Many years ago, during high school, I helped my girlfriend Samantha and her mother Barbara with their garage sale. Barbara, an admirer of antiques, had carefully scoured sales such as hers to decorate her house. Her prized possession was a marvelous oak queen-sized bed, lavish in its intricately carved design. Alas, having recently remarried a man who stood 6’5”, with a son on the way and a newly purchased home, a queen bed would no longer suffice and all was to be sold.
In great condition, the bed was priced accordingly.
Barbara would not budge on the price, not for anyone. Soon after the garage sale got into full swing, a lovely lady perusing the wares stopped short upon seeing the bed. Barbara and the lovely lady spoke animatedly about its beauty and Barbara desperately wanted her to have it; but the price was prohibitive.
Barbara mentioned she would work on the price, quietly, as she had just denied a crotchety old man the same consideration. He didn’t want a bed; he wanted a deal so he could turn a profit when he sold it himself.
The lovely lady declined. Even though Barbara was generous in her quote, it was not enough.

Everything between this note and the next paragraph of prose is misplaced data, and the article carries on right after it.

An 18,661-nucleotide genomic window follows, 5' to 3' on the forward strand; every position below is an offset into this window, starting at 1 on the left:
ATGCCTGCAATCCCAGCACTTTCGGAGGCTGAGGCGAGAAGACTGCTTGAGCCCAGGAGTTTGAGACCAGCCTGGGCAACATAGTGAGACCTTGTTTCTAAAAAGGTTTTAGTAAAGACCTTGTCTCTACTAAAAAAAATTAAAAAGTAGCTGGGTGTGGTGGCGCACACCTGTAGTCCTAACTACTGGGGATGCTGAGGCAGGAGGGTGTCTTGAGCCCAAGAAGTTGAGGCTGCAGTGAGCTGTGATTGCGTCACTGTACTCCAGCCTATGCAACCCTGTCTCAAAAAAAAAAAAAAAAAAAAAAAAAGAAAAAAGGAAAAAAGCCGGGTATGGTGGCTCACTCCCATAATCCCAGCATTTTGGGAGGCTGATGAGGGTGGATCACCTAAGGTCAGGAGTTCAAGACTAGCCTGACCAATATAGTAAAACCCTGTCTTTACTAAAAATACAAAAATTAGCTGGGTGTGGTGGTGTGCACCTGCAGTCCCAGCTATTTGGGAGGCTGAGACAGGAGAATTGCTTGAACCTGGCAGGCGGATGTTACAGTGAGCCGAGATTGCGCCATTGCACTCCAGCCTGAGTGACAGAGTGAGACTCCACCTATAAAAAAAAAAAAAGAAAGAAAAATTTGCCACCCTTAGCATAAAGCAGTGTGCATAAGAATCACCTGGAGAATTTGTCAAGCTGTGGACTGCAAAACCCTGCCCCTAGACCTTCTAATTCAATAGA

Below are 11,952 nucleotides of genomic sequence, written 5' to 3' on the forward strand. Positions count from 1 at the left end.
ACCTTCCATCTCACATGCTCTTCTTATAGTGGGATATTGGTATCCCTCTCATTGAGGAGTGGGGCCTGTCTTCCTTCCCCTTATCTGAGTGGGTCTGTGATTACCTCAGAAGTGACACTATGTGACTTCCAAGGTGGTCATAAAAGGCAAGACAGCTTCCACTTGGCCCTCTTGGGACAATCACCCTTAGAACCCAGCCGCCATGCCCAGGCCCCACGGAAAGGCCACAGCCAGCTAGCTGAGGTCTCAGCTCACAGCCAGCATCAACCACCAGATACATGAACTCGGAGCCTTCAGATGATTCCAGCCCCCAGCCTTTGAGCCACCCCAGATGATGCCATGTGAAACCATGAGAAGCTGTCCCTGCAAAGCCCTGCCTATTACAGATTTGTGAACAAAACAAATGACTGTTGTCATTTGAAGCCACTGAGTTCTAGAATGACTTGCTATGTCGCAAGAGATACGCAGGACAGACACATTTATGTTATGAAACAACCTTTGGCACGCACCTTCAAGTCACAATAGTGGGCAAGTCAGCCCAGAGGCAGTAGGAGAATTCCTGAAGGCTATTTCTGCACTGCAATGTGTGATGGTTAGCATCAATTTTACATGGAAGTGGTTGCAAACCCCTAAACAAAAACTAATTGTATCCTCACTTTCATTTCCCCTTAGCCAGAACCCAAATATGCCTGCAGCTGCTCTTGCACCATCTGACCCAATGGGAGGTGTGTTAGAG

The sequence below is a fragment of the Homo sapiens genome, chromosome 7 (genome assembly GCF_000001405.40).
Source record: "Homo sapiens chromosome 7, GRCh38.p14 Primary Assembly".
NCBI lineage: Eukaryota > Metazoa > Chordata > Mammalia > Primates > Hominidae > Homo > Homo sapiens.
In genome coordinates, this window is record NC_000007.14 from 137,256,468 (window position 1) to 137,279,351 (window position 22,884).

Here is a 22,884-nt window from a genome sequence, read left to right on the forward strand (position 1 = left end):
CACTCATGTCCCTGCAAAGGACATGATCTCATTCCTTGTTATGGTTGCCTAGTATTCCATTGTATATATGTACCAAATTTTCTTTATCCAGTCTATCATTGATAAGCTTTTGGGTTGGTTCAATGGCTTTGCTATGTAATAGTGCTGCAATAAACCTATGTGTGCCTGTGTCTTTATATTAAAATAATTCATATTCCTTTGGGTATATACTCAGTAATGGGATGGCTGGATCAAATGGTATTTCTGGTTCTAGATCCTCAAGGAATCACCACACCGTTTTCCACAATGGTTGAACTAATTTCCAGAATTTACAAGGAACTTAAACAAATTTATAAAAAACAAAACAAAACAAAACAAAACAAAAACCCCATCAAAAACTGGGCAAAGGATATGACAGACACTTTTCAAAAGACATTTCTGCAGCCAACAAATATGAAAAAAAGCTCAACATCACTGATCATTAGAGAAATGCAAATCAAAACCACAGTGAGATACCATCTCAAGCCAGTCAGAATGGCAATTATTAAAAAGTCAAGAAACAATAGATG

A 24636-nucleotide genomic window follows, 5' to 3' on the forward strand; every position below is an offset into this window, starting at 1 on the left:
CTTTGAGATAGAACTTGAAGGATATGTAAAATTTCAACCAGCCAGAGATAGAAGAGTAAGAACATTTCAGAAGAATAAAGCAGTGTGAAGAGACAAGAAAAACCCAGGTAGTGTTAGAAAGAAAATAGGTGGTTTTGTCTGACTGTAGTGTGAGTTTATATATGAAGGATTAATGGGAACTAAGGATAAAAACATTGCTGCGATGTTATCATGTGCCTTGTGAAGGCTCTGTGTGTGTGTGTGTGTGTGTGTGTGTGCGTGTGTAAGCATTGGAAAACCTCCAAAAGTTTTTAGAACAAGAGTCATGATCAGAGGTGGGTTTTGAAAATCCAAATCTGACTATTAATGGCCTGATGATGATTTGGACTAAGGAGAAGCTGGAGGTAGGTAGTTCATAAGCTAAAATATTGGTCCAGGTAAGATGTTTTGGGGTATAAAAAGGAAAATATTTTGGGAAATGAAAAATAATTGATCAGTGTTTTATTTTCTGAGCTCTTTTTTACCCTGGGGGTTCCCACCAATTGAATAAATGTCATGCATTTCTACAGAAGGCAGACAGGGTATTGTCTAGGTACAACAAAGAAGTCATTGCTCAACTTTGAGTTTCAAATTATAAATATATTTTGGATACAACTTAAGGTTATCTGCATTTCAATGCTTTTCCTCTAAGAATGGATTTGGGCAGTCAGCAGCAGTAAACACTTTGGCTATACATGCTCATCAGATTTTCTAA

I promised my husband. I just can’t.
The lovely lady left; a strange sadness overtook us.
The rest of the sale went along; many buyers admired the bed, but no one bought. About an hour before the sale closed, a man with a gentle manner who kept eyeing the bed finally asked the price. Barbara gave him the pitch about quality and craftsmanship.
It’s beautiful. I think my wife would love it. But we don’t need another bed.
He started to leave and turned on his heel.
No, I’m sure she would love it. I’ll take it.
He paid full price. He said he had the wrong car and had to return later with his truck, could he leave the bed here until then? He left. And that was when the lovely lady came back.
I have thought about the bed all day, I can’t get it out of my head. I understand if you can’t extend the discount, I just need that bed – I love it.
Our collective hearts dropped. “It’s been sold, not a half hour ago.”
As nice as the man was, we all wanted the lovely lady to have the bed. She shook her head and waved off our apologies, taking the blame; it was she who had hesitated, gone against her gut.
“He bought it as a gift.” Barbara offered as condolences. It was just a bed.
Clearly things had happened the way they were supposed to.
We nodded and smiled weakly.
“Leave me you number; if he doesn’t show up for it, I’ll call you.” It was all Barbara could offer. The lovely lady left crestfallen; we felt terrible.
As the sale ended, we started putting the remaining items in a box for Goodwill; each of us secretly praying that the man wouldn’t show up to claim the bed.
We entertained fantasies of calling the lovely lady and hearing her happiness when we said it was hers. Our hopes were dashed when we saw a truck approach and park. The man with the gentle manner emerged and smiled wide as he looked at his bed waiting for him. He paused a moment at the nose of his truck. The passenger side door opened and out came the lovely lady, beaming.